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October 5, 2022
EDITORIAL

2012: A look into the crystal ball

What is this year going to be like? This is a question almost all people ask once the calendar has changed its counting. Either they think at a personal level, considering their own welfare chances, or they are experts questioning the status of the trends they have identified in the past months, in their respective areas of expertise – economics, politics, international relations, strategy, etc. – they all seem to have the same question on their lips. Publications abound in such forecasts, most of the time sharing the same page with a review of the previous 12 months’ highlights. Lists of crisis situations or potentially turbulent regions are put together, prices and profits are estimated, winners and losers are divined at the level of regions, corporations, states, networks and so forth. Because, by looking into the crystal ball, we want to bring the unknown closer to our comprehension, dissipate fears and foster hope.

What will the international stage be like in 2012? American ‘Time’ magazine declared the ‘protester’ as the ‘man of the year’ 2011. The one who, in the Tahrir Square in Cairo, in Homs, Syria, or New York, chanting ‘We are the 99 per cent’, or demanding a repeat of defrauded election in Moscow, or in a country like Greece, badly hurt by the sovereign debt crisis, spoke the voice of the ‘street’ in shaping the future of countries or even the planet he belonged to. Are they going to succeed in changing the axes of the world as we know them this year, as they have managed to remove dictators seemingly eternal in power in Tunisia, Egypt or Libya? That’s hard to tell, although there are things to suggest that what is in progress in the Arab region could go on beyond this winter to burst out into a new spring like the one victoriously recorded by 2011.

Protesters in Syria seem more determined to change the unnatural political custom of their country, just as ‘the 99 per cent’ show signs that they are not going to succumb to the hostility of the authorities and spread even more not just in the US, but also in the entire West. They are sailing downwind with the solution of austerity assumed by the European Union in coming out of the sovereign debt crisis, as well as the growing discontent about the grave imbalances induced by the unregulated operation of markets and generally about the neoliberal direction pursued by contemporary capitalism. Should we ask ourselves together with the world’s famous economic foreteller ‘Is Capitalism doomed?’ and agree with his answer: ‘Restoring robust growth is difficult enough without the ever-present spectre of deleveraging and a severe shortage of policy ammunition. But that is the challenge that a fragile and unbalanced global economy faces in 2012. To paraphrase Bette Davis in All about Eve, <Fasten your seatbelts, it’s going to be a bumpy year!>’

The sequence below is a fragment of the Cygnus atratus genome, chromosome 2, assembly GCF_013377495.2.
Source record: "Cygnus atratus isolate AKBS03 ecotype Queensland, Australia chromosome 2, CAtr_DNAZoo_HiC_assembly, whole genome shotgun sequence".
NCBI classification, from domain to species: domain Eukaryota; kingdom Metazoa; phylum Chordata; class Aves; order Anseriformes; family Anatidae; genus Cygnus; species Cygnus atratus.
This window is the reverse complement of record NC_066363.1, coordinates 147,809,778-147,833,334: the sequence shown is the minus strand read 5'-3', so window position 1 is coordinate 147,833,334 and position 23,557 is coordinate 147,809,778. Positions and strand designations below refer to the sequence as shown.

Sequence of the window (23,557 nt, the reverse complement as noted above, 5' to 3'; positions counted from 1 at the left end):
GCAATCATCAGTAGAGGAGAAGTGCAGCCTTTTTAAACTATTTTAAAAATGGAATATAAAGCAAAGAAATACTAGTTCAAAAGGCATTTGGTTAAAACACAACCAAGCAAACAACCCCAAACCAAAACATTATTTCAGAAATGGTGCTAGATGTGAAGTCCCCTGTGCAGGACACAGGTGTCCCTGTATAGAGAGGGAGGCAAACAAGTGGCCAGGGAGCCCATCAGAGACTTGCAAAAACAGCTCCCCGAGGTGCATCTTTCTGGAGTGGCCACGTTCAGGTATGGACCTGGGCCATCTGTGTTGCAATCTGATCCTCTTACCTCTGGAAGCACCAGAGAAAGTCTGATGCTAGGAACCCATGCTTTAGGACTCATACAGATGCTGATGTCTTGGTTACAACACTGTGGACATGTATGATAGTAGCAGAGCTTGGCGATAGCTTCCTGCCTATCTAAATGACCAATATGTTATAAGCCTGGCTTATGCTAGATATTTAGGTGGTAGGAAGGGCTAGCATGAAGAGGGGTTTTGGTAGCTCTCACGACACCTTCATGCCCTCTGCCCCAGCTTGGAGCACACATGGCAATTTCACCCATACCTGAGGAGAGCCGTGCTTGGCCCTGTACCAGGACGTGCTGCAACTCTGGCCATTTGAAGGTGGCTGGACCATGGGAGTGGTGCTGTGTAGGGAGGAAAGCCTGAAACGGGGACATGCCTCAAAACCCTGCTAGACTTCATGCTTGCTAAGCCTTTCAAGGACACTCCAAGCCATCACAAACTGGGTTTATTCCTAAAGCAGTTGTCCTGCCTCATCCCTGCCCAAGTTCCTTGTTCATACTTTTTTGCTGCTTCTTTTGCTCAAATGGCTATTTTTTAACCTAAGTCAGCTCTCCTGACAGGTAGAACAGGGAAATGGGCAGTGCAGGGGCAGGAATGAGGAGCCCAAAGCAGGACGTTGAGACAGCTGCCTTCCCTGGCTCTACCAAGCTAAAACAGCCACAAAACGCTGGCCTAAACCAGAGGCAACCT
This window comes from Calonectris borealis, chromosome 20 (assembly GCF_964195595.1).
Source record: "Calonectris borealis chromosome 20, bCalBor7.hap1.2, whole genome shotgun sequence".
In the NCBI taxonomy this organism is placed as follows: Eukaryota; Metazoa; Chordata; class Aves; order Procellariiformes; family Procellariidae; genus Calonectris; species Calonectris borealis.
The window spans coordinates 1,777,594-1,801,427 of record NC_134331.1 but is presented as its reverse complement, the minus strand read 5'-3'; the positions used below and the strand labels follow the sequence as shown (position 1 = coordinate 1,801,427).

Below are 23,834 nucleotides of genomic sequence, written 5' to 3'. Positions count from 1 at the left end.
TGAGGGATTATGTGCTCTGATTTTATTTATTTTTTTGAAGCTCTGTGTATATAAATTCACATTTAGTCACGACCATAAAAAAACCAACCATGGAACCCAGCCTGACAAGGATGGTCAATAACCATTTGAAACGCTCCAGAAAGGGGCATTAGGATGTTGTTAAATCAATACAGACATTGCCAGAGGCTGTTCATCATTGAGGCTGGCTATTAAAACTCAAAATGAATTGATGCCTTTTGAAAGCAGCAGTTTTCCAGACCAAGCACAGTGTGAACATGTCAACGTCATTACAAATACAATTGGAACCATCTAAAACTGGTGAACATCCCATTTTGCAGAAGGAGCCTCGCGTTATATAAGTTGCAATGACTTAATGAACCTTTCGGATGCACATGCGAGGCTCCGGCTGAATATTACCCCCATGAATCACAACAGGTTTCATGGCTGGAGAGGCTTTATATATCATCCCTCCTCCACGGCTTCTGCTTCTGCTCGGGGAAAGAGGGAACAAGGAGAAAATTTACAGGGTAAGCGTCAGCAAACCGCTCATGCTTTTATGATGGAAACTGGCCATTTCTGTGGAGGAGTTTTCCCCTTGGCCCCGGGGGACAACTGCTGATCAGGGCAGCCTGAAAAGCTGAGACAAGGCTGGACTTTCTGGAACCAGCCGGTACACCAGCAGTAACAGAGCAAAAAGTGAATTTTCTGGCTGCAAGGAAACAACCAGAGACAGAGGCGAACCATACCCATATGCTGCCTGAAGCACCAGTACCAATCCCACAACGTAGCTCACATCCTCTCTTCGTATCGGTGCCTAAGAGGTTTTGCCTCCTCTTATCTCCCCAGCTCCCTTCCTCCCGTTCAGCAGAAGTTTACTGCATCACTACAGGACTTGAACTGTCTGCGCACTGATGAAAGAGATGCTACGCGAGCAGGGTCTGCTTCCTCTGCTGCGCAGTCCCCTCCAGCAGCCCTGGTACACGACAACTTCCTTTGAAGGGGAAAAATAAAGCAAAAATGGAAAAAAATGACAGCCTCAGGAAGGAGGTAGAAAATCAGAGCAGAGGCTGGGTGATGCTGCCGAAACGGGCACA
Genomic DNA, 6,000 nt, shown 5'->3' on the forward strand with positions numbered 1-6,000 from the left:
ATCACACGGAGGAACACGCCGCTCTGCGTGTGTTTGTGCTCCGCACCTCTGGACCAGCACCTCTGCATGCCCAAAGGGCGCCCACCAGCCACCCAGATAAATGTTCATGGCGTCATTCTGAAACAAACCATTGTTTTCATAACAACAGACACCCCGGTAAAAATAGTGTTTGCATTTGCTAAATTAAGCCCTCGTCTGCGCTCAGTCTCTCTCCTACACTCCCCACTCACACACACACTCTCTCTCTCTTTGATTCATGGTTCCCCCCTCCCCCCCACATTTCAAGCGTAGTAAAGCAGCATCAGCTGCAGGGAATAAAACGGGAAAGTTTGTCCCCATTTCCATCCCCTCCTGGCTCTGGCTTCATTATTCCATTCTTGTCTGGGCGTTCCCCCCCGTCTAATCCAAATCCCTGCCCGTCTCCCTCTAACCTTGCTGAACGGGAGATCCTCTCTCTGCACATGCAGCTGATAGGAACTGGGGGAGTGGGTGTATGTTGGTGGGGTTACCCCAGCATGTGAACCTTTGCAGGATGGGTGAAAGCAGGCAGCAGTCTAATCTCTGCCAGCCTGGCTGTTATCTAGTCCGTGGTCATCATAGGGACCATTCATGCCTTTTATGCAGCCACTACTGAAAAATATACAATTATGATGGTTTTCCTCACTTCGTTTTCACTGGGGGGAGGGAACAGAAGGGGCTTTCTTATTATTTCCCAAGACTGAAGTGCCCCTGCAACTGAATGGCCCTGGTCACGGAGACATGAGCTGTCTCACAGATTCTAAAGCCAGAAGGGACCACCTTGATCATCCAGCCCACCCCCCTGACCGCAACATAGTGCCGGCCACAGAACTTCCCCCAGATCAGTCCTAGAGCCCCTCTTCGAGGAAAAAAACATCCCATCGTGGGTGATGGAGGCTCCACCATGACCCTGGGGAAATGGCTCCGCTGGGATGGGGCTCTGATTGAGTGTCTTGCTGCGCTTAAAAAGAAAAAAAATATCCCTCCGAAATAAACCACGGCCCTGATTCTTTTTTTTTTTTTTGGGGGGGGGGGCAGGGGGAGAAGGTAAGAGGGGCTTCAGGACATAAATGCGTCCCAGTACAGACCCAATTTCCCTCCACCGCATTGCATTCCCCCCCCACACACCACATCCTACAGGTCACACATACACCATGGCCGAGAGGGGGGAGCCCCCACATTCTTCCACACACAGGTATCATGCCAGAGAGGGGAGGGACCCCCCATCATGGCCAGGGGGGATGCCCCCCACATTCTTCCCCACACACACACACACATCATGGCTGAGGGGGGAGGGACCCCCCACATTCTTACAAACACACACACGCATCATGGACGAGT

Of course, a question – crucial one really – is still pending with regards to both 2012 and the years to come. In which direction is this wind of change determined by the fearless protesters blowing? In the Arab region, democratic elections have yielded both in Tunisia and Egypt more or less moderate Islamic majorities. Is this a trend of change in the Arab space where the secular may be replaced by the religious? Or where are the changes that could be brought along by the dissatisfaction with the austerity and huge disparities caused by unregulated neoliberalism pointing at? Possibly at a different form of capitalism, some sort of abandonment of the Chicago school which will be replaced by another one stemming from a different reading of Keynes, or perhaps a different, still unknown, form of social organisation?